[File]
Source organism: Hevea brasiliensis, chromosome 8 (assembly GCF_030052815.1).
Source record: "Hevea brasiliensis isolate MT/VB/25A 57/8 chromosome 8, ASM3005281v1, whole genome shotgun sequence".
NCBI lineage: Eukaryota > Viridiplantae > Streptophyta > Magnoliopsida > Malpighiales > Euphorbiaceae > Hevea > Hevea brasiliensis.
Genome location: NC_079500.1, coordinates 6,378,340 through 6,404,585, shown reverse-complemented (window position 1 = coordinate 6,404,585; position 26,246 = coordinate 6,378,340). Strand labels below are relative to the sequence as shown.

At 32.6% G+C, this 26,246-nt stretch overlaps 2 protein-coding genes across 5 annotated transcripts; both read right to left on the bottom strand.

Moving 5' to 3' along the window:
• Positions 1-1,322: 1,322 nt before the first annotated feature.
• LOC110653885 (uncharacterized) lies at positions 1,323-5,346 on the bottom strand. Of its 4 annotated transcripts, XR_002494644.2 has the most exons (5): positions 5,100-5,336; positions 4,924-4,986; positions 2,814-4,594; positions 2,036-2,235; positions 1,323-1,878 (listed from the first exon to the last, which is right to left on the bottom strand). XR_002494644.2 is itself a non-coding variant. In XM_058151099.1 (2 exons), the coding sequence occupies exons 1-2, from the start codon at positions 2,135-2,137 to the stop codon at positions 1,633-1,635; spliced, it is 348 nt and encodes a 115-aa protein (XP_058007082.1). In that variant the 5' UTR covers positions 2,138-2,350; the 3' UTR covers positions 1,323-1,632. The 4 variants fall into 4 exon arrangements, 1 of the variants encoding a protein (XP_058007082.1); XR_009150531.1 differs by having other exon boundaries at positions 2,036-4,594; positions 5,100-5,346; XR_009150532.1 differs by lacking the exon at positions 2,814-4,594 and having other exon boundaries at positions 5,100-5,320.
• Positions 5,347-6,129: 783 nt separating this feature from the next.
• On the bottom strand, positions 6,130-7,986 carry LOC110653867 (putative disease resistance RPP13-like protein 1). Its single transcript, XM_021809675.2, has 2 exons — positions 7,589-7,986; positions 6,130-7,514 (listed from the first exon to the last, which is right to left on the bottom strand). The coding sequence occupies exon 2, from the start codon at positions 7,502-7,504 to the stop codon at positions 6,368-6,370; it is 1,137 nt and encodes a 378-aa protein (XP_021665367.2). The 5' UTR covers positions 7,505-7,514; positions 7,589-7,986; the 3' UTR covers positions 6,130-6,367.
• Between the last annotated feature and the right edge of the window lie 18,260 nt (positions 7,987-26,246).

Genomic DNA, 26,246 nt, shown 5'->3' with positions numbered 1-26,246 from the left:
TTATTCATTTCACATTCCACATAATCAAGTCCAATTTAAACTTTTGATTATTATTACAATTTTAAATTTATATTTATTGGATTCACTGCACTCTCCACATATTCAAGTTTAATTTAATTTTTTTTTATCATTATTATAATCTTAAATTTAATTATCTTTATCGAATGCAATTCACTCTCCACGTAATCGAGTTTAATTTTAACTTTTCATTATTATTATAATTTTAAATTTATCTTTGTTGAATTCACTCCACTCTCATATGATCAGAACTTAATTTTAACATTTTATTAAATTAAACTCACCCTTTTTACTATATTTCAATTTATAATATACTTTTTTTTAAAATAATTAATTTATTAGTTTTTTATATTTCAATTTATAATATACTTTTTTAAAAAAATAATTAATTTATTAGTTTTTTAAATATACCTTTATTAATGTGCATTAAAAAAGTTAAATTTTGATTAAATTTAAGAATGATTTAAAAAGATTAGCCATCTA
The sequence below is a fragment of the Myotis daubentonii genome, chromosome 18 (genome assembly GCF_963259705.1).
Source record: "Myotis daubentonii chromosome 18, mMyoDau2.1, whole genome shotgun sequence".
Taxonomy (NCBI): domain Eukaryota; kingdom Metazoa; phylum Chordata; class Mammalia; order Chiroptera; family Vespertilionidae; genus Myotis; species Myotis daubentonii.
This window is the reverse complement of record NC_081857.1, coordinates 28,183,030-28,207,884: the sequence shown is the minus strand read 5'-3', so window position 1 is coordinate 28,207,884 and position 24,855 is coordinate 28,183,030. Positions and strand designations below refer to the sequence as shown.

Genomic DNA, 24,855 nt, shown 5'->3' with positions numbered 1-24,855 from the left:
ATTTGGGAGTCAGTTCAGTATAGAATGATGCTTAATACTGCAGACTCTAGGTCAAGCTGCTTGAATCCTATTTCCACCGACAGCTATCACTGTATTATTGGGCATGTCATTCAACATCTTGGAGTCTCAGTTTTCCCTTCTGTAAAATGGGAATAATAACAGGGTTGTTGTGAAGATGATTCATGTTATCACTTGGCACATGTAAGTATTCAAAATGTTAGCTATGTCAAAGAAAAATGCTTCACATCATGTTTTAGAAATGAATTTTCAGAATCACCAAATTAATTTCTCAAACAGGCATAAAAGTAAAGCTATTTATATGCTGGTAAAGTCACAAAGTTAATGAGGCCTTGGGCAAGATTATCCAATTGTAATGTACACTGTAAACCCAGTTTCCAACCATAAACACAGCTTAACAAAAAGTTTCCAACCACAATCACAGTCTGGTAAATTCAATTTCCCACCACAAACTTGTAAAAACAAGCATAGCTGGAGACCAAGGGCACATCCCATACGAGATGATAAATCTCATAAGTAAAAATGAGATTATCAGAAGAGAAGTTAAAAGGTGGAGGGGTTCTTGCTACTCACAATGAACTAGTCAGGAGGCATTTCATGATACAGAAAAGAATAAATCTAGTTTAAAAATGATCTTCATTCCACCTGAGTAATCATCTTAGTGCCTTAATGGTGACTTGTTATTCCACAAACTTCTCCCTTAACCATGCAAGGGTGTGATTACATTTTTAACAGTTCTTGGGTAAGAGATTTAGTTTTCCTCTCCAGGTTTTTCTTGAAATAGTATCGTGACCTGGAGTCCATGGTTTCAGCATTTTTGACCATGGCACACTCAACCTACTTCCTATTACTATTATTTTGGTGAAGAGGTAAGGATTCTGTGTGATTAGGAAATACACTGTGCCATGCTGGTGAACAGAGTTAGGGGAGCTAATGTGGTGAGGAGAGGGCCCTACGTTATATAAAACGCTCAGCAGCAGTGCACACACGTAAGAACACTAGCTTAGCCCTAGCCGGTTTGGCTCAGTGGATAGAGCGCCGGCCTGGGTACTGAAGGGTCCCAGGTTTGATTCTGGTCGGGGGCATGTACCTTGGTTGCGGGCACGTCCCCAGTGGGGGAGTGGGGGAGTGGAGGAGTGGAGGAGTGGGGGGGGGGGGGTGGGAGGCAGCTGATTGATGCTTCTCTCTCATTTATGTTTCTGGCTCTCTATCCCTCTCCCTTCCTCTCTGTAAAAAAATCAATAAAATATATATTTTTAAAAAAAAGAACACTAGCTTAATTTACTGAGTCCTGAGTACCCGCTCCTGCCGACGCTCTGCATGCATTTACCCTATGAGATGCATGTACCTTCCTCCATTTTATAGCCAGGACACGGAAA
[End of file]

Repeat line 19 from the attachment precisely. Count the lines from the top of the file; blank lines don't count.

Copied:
ATTTGGGAGTCAGTTCAGTATAGAATGATGCTTAATACTGCAGACTCTAGGTCAAGCTGCTTGAATCCTATTTCCACCGACAGCTATCACTGTATTATTGGGCATGTCATTCAACATCTTGGAGTCTCAGTTTTCCCTTCTGTAAAATGGGAATAATAACAGGGTTGTTGTGAAGATGATTCATGTTATCACTTGGCACATGTAAGTATTCAAAATGTTAGCTATGTCAAAGAAAAATGCTTCACATCATGTTTTAGAAATGAATTTTCAGAATCACCAAATTAATTTCTCAAACAGGCATAAAAGTAAAGCTATTTATATGCTGGTAAAGTCACAAAGTTAATGAGGCCTTGGGCAAGATTATCCAATTGTAATGTACACTGTAAACCCAGTTTCCAACCATAAACACAGCTTAACAAAAAGTTTCCAACCACAATCACAGTCTGGTAAATTCAATTTCCCACCACAAACTTGTAAAAACAAGCATAGCTGGAGACCAAGGGCACATCCCATACGAGATGATAAATCTCATAAGTAAAAATGAGATTATCAGAAGAGAAGTTAAAAGGTGGAGGGGTTCTTGCTACTCACAATGAACTAGTCAGGAGGCATTTCATGATACAGAAAAGAATAAATCTAGTTTAAAAATGATCTTCATTCCACCTGAGTAATCATCTTAGTGCCTTAATGGTGACTTGTTATTCCACAAACTTCTCCCTTAACCATGCAAGGGTGTGATTACATTTTTAACAGTTCTTGGGTAAGAGATTTAGTTTTCCTCTCCAGGTTTTTCTTGAAATAGTATCGTGACCTGGAGTCCATGGTTTCAGCATTTTTGACCATGGCACACTCAACCTACTTCCTATTACTATTATTTTGGTGAAGAGGTAAGGATTCTGTGTGATTAGGAAATACACTGTGCCATGCTGGTGAACAGAGTTAGGGGAGCTAATGTGGTGAGGAGAGGGCCCTACGTTATATAAAACGCTCAGCAGCAGTGCACACACGTAAGAACACTAGCTTAGCCCTAGCCGGTTTGGCTCAGTGGATAGAGCGCCGGCCTGGGTACTGAAGGGTCCCAGGTTTGATTCTGGTCGGGGGCATGTACCTTGGTTGCGGGCACGTCCCCAGTGGGGGAGTGGGGGAGTGGAGGAGTGGAGGAGTGGGGGGGGGGGGGTGGGAGGCAGCTGATTGATGCTTCTCTCTCATTTATGTTTCTGGCTCTCTATCCCTCTCCCTTCCTCTCTGTAAAAAAATCAATAAAATATATATTTTTAAAAAAAAGAACACTAGCTTAATTTACTGAGTCCTGAGTACCCGCTCCTGCCGACGCTCTGCATGCATTTACCCTATGAGATGCATGTACCTTCCTCCATTTTATAGCCAGGACACGGAAA